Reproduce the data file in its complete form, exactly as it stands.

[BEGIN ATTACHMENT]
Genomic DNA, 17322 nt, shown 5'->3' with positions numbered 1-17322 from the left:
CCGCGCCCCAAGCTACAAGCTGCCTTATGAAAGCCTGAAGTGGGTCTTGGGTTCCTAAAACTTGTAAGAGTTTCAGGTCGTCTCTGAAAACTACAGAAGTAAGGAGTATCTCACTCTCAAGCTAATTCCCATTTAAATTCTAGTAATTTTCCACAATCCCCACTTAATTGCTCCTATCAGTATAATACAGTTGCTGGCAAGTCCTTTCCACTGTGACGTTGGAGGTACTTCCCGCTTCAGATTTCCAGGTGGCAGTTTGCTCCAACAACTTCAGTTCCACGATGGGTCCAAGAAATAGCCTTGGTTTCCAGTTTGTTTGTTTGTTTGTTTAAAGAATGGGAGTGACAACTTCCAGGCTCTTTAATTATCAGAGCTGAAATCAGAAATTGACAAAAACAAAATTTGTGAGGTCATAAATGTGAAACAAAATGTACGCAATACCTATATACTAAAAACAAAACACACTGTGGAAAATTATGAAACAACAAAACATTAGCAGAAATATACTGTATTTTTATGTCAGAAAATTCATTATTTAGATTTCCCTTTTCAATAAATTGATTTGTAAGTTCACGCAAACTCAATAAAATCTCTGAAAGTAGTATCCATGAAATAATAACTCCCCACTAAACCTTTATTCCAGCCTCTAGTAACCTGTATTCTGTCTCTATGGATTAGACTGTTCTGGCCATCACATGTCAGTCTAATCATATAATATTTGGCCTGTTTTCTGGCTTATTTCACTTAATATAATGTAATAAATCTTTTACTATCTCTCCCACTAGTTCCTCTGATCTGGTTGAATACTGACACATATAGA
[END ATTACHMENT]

Genomic DNA, 17322 nt, shown 5'->3' with positions numbered 1-17322 from the left:
CCGCGCCCCAAGCTACAAGCTGCCTTATGAAAGCCTGAAGTGGGTCTTGGGTTCCTAAAACTTGTAAGAGTTTCAGGTCGTCTCTGAAAACTACAGAAGTAAGGAGTATCTCACTCTCAAGCTAATTCCCATTTAAATTCTAGTAATTTTCCACAATCCCCACTTAATTGCTCCTATCAGTATAATACAGTTGCTGGCAAGTCCTTTCCACTGTGACGTTGGAGGTACTTCCCGCTTCAGATTTCCAGGTGGCAGTTTGCTCCAACAACTTCAGTTCCACGATGGGTCCAAGAAATAGCCTTGGTTTCCAGTTTGTTTGTTTGTTTGTTTAAAGAATGGGAGTGACAACTTCCAGGCTCTTTAATTATCAGAGCTGAAATCAGAAATTGACAAAAACAAAATTTGTGAGGTCATAAATGTGAAACAAAATGTACGCAATACCTATATACTAAAAACAAAACACACTGTGGAAAATTATGAAACAACAAAACATTAGCAGAAATATACTGTATTTTTATGTCAGAAAATTCATTATTTAGATTTCCCTTTTCAATAAATTGATTTGTAAGTTCACGCAAACTCAATAAAATCTCTGAAAGTAGTATCCATGAAATAATAACTCCCCACTAAACCTTTATTCCAGCCTCTAGTAACCTGTATTCTGTCTCTATGGATTAGACTGTTCTGGCCATCACATGTCAGTCTAATCATATAATATTTGGCCTGTTTTCTGGCTTATTTCACTTAATATAATGTAATAAATCTTTTACTATCTCTCCCACTAGTTCCTCTGATCTGGTTGAATACTGACACATATAGA